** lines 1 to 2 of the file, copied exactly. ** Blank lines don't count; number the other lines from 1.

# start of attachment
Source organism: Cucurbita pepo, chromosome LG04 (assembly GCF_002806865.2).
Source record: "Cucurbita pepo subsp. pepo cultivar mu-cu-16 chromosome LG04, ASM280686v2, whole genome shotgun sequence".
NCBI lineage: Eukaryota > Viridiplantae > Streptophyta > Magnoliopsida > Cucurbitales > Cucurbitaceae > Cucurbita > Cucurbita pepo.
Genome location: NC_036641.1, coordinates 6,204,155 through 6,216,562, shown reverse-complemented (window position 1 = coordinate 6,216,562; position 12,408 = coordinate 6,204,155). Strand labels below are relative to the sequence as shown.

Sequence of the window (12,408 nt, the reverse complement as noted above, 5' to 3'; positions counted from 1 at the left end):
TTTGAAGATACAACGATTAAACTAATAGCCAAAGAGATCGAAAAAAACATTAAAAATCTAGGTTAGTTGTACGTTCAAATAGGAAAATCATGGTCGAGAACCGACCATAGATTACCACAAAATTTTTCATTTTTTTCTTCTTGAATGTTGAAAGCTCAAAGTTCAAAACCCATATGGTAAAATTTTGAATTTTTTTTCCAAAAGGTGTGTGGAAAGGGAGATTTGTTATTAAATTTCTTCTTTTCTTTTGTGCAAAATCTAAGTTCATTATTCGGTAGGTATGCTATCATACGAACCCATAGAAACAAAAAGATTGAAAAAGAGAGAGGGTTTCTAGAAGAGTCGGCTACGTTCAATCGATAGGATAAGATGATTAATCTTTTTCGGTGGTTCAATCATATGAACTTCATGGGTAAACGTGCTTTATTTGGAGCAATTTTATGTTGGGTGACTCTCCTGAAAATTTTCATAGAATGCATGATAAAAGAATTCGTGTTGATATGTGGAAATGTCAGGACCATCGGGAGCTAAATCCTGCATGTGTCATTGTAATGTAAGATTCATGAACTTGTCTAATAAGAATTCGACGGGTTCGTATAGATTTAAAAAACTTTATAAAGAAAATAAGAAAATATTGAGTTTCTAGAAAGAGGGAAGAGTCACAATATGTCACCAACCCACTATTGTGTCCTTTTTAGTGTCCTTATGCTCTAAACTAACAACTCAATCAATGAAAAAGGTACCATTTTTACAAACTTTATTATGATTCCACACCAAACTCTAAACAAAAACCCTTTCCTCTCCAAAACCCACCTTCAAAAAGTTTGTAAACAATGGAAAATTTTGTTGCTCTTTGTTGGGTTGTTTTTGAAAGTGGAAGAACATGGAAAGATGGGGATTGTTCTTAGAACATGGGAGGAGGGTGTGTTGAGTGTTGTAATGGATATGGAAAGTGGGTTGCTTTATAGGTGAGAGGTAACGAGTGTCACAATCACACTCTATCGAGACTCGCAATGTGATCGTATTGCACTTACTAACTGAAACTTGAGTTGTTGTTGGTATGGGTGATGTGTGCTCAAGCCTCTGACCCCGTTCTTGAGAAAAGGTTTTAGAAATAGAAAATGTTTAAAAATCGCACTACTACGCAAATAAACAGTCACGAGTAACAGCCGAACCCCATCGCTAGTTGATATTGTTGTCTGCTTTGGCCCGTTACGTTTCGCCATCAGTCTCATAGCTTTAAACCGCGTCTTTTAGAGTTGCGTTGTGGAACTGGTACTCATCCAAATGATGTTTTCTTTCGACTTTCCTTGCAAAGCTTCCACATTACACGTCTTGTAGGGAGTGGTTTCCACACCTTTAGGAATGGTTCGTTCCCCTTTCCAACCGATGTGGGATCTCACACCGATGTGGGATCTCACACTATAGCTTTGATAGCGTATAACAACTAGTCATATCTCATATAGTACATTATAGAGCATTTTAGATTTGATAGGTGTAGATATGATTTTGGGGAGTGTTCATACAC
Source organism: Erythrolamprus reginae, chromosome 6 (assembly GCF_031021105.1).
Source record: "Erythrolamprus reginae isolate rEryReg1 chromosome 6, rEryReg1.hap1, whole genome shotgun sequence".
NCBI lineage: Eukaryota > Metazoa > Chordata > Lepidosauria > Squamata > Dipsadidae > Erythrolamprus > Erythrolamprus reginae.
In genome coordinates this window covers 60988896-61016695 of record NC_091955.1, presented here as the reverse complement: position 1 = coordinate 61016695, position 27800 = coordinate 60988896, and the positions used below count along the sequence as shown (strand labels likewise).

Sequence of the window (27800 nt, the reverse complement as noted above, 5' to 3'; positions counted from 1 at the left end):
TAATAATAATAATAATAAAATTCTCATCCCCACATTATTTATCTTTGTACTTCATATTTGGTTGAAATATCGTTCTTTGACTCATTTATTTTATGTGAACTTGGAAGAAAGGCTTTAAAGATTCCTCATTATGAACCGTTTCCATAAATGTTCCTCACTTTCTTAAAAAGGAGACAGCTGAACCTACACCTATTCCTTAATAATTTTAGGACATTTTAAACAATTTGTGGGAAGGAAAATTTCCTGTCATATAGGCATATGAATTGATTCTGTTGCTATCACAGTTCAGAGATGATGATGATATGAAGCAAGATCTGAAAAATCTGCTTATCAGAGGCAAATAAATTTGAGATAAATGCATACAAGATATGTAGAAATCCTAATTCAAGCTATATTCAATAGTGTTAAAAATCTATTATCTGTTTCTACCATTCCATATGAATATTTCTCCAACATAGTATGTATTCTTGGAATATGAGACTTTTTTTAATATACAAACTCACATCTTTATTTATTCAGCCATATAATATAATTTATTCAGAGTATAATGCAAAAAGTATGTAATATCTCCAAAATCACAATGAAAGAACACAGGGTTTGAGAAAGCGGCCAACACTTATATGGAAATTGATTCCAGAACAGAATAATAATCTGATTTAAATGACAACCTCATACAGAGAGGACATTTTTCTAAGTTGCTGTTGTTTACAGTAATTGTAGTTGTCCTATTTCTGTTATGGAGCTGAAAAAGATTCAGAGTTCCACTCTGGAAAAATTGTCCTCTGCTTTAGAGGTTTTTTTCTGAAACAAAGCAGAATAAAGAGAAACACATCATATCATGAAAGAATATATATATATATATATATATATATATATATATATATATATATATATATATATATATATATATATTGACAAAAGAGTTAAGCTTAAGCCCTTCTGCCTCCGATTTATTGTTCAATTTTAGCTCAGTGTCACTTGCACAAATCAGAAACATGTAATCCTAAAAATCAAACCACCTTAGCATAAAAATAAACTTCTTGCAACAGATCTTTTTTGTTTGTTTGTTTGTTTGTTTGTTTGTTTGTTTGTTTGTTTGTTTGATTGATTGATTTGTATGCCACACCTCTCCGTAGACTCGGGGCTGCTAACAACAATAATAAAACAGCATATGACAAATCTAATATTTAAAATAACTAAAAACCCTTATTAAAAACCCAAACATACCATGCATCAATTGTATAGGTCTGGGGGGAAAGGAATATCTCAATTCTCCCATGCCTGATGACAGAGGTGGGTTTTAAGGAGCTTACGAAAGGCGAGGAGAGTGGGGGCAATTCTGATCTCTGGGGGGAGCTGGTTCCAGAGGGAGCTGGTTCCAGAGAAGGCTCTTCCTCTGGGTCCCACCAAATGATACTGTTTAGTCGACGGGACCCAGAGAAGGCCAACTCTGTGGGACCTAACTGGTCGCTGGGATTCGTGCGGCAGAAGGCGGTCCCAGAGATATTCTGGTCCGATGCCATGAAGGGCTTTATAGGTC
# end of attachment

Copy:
Source organism: Cucurbita pepo, chromosome LG04 (assembly GCF_002806865.2).
Source record: "Cucurbita pepo subsp. pepo cultivar mu-cu-16 chromosome LG04, ASM280686v2, whole genome shotgun sequence".